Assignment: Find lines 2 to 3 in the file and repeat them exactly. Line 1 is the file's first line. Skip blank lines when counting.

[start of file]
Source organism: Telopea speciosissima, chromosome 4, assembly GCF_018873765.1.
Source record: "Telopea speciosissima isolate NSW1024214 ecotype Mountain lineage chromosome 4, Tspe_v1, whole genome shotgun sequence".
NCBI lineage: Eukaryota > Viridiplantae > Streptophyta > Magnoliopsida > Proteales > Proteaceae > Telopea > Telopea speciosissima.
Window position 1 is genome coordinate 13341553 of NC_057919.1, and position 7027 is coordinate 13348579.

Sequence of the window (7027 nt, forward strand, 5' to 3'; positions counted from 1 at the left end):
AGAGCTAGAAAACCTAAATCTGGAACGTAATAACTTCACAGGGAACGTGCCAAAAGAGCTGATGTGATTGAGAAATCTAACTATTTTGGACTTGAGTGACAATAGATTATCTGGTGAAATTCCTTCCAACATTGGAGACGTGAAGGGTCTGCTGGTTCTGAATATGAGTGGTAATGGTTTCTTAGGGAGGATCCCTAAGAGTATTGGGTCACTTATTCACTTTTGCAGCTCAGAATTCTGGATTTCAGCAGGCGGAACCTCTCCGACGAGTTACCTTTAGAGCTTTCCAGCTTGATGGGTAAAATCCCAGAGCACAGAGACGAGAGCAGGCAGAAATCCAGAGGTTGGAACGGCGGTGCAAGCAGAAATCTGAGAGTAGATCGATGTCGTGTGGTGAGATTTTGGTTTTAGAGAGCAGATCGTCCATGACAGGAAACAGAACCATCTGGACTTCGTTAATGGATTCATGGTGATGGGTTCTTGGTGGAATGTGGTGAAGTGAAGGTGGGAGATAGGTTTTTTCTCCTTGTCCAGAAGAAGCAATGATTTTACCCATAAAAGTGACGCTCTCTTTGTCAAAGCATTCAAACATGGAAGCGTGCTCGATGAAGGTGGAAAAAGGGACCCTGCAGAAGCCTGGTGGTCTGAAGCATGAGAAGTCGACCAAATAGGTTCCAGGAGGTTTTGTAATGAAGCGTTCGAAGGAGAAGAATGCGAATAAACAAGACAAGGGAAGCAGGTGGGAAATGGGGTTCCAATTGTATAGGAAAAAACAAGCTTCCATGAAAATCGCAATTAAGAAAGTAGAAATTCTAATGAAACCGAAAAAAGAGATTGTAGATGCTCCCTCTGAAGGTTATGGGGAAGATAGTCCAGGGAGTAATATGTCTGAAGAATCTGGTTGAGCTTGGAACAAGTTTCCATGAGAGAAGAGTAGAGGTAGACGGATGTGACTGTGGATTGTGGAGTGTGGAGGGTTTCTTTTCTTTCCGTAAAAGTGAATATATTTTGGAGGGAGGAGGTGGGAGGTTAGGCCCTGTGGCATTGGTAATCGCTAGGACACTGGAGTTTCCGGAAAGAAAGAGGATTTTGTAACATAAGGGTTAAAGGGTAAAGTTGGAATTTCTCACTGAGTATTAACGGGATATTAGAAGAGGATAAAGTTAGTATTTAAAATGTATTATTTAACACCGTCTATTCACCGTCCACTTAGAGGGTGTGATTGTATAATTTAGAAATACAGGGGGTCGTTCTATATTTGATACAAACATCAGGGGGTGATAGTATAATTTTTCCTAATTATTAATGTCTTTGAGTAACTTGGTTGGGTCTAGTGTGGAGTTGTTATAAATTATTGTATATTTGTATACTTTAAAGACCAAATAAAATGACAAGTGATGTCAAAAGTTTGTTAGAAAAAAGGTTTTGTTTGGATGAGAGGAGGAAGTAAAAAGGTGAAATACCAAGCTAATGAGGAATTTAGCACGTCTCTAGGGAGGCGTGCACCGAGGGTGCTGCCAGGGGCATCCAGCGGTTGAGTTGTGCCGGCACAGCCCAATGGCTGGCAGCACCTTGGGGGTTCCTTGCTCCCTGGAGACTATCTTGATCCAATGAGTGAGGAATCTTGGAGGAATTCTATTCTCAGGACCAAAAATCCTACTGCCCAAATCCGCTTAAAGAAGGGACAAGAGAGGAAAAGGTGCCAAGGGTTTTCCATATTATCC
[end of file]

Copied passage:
Source record: "Telopea speciosissima isolate NSW1024214 ecotype Mountain lineage chromosome 4, Tspe_v1, whole genome shotgun sequence".
NCBI lineage: Eukaryota > Viridiplantae > Streptophyta > Magnoliopsida > Proteales > Proteaceae > Telopea > Telopea speciosissima.